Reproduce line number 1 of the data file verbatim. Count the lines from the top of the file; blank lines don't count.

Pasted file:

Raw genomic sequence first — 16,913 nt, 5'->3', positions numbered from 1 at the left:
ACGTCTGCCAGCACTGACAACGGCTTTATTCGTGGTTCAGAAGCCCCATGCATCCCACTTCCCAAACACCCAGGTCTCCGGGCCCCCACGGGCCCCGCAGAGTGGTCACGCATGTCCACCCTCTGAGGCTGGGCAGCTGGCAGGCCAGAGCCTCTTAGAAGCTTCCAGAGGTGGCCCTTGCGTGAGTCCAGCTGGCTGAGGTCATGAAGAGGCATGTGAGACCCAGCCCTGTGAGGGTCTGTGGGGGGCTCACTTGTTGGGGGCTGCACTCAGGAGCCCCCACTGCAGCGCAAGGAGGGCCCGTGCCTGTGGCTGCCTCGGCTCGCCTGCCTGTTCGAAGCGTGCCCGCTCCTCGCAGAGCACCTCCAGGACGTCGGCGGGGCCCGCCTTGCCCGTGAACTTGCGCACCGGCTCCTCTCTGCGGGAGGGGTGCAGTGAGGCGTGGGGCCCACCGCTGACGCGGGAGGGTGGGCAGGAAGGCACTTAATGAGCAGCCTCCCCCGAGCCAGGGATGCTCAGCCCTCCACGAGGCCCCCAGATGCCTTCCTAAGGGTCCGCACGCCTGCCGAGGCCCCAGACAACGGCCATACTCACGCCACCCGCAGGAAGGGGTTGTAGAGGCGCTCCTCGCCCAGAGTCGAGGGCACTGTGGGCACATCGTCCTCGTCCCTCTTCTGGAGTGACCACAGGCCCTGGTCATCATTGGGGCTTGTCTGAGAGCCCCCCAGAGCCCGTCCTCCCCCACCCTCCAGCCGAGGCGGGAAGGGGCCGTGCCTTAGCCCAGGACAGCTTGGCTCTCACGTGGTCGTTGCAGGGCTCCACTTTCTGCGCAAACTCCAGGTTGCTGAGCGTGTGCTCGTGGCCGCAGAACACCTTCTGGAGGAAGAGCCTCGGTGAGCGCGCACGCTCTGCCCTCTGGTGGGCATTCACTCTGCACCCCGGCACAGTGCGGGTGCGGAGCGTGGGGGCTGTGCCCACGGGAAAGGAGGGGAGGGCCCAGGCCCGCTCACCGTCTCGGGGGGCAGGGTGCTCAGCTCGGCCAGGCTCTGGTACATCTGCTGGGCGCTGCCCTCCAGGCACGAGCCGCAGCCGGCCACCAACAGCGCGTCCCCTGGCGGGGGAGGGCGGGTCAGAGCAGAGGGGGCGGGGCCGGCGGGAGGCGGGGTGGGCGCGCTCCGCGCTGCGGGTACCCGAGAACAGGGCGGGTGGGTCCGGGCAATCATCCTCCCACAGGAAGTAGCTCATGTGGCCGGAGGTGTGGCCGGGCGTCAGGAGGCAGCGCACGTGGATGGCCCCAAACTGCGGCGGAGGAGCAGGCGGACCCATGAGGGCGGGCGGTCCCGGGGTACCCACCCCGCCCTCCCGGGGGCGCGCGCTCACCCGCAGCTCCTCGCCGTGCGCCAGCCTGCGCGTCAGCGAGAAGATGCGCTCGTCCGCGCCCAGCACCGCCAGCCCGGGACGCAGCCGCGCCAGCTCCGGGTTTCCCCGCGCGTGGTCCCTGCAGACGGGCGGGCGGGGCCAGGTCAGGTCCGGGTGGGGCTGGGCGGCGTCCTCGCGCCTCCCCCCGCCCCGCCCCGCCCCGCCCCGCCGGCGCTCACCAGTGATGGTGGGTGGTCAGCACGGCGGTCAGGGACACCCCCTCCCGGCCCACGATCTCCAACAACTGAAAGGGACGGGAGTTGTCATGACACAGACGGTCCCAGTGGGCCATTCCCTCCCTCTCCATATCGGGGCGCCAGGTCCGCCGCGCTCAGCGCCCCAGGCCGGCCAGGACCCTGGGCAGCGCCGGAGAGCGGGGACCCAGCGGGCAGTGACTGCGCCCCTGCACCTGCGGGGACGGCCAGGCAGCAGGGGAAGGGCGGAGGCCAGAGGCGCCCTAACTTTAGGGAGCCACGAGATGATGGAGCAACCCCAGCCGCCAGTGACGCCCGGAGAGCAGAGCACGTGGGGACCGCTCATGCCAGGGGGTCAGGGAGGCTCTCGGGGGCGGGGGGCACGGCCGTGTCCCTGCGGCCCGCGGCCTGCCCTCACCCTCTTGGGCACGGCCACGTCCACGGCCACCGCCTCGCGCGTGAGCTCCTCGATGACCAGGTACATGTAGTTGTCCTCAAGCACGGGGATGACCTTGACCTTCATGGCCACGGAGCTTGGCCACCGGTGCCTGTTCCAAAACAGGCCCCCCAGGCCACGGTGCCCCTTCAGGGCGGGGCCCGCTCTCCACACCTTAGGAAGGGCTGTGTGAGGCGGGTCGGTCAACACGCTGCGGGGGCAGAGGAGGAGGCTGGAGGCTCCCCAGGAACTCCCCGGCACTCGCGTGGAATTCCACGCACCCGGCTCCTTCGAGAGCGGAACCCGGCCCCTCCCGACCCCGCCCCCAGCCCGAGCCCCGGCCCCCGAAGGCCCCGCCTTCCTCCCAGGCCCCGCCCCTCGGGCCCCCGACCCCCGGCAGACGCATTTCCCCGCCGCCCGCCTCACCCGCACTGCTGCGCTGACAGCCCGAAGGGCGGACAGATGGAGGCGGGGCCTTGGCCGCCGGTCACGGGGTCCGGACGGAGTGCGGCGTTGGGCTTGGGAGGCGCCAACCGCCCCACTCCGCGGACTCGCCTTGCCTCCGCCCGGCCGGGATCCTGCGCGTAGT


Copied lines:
Raw genomic sequence first — 16,913 nt, 5'->3', positions numbered from 1 at the left: